AP announces it will implement ‘robots’ to report on college sports

The Associated Press will continue to team up with Automated Insights for reporting purposes. Having worked together since 2013, the companies will use AI’s Wordsmith platform to report on various college sports.

“Our Wordsmith platform will be producing articles that wouldn’t exist otherwise,” said James Kotecki, manager of media and public relations at Automated Insights.

AI will be used to cover division I baseball first. Over the next 20 months, other sports, like Division I women’s basketball, Division II and III football and Division II and III men’s basketball will be added to the list.

Automated Insights works by retrieving data, analyzing the data, finding patterns and trends for insights, preparing a narrative and then publishing the findings.

According to a press release from The Associated Press, the coverage will be made possible through an arrangement between the NCAA and AI. The NCAA will provide game statistics while AI’s software reports.

Barry Beldan, the deputy director of sports products for AP, was quoted in the press release as saying, “this new partnership will allow AP to cover more college sports of interest to our members and their audiences.”

The press release also states that AP already uses AI’s technology “to generate more than 3,000 stories about U.S. corporate earnings each quarter.”

Kotecki says that Wordsmith (the natural language generation platform) “is applicable in fields like finance, personal fitness, consumer content, business intelligence, and marketing analytics.”

Despite the convenience and innovative nature of this reporting style, there are some hesitations from the sports industry about relying on technology to do what people usually do.

“Watching a game live gives you a different perspective,” said Eddy Harris, Skyline’s assistant men’s basketball coach.

Harris talked about the human element that these articles may lack.

“Human element adds something to every story,” Harris said.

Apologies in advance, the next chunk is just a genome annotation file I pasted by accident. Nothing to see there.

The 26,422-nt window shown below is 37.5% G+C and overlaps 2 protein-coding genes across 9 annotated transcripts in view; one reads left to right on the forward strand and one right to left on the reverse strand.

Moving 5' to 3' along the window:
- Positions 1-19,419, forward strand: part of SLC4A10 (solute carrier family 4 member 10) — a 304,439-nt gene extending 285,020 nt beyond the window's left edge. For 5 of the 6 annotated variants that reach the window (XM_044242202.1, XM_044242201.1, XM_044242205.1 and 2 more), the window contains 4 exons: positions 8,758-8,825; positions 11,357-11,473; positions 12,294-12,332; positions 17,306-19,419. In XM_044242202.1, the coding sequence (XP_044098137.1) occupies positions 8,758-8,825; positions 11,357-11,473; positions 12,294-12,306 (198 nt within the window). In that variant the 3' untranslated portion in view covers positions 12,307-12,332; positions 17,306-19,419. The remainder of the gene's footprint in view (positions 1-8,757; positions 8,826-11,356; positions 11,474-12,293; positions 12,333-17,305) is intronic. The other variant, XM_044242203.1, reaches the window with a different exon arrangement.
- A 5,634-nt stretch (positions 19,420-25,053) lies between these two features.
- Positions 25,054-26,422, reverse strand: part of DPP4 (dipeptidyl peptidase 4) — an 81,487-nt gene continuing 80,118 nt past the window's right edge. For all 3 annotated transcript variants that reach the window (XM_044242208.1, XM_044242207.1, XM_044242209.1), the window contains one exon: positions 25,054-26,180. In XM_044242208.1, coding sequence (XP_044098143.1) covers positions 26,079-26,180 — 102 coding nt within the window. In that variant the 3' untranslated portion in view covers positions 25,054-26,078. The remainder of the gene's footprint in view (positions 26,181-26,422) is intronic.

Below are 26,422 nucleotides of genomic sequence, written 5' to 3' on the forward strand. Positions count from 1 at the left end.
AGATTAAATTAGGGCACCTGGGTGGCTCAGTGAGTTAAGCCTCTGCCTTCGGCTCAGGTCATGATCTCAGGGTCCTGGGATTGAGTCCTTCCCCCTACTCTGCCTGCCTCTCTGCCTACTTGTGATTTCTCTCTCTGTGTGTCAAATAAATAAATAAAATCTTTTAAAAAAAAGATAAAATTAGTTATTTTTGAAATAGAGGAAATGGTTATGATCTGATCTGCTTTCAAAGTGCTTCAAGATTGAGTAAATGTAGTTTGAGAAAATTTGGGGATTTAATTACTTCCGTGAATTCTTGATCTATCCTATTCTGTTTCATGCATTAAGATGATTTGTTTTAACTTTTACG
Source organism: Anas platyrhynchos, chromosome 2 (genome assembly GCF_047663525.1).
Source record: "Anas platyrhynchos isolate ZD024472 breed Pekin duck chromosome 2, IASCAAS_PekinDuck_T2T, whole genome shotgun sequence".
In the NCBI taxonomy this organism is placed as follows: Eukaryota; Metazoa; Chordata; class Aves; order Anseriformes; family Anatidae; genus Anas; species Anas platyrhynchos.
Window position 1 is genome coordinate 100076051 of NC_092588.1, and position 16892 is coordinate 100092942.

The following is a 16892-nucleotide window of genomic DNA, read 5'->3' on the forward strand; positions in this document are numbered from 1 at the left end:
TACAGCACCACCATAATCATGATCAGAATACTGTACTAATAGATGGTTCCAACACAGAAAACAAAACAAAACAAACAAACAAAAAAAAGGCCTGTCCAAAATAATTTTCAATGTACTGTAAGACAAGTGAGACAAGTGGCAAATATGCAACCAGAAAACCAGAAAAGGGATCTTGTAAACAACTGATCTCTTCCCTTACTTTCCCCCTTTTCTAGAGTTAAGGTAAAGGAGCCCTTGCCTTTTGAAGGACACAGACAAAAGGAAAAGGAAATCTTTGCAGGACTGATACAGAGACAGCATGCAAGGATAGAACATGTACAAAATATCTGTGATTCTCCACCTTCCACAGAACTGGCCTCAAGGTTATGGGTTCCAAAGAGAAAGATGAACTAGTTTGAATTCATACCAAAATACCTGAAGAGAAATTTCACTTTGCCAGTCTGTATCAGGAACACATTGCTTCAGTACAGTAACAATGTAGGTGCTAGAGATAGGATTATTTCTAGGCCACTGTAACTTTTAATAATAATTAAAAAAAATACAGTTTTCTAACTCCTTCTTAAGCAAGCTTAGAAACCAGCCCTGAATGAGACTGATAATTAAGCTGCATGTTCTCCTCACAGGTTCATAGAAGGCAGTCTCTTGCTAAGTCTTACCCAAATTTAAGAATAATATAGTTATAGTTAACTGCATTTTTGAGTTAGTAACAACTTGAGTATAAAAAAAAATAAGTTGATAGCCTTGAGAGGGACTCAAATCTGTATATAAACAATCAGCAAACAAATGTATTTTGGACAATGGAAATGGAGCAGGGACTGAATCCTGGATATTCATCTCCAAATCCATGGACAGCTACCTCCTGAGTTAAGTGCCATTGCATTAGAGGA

He added that reading sports articles is part of what he does every day, and that the idea of sports being reported by technology seems a little odd.

“I don’t see how it cannot,” said Harris about the possibility of this type of reporting changing how audiences read sports news.

Automated Insights has provided responses regarding the idea that their technology may replace human elements in writing. In a report provided by Kotecki, it is stated that AI produces content that humans can’t produce on their own. For example, Wordsmith produces personalized articles for fantasy football teams that focus on information that individuals will benefit from reading.

The report also mentions that this technology has the potential to give reporters the time to work on more interesting topics.

“AP’s announcement made clear that our automation would not eliminate jobs, but would ‘free journalists to do more journalism and less data processing,’” according to the report provided by Kotecki.

Nathan Mollat, sports editor at The San Mateo Daily Journal, spoke about what this means for traditional journalism.

“I can’t imagine that it will ever completely replace journalism,” Mollat said.

Mollat spoke about the possible advantages that this technology could offer. It would be convenient and time saving for sports editors if stories about game results and bare-bones articles could be passed on to technology.

However, he does believe that readers want a personal touch for things like interviews and higher level games.

“There’s a lot of opportunity to use it at the lower levels,” Mollat said.

Kotecki said that the production of these articles are “a great thing for the AP, its customers, and the fans of the teams we’ll be covering.”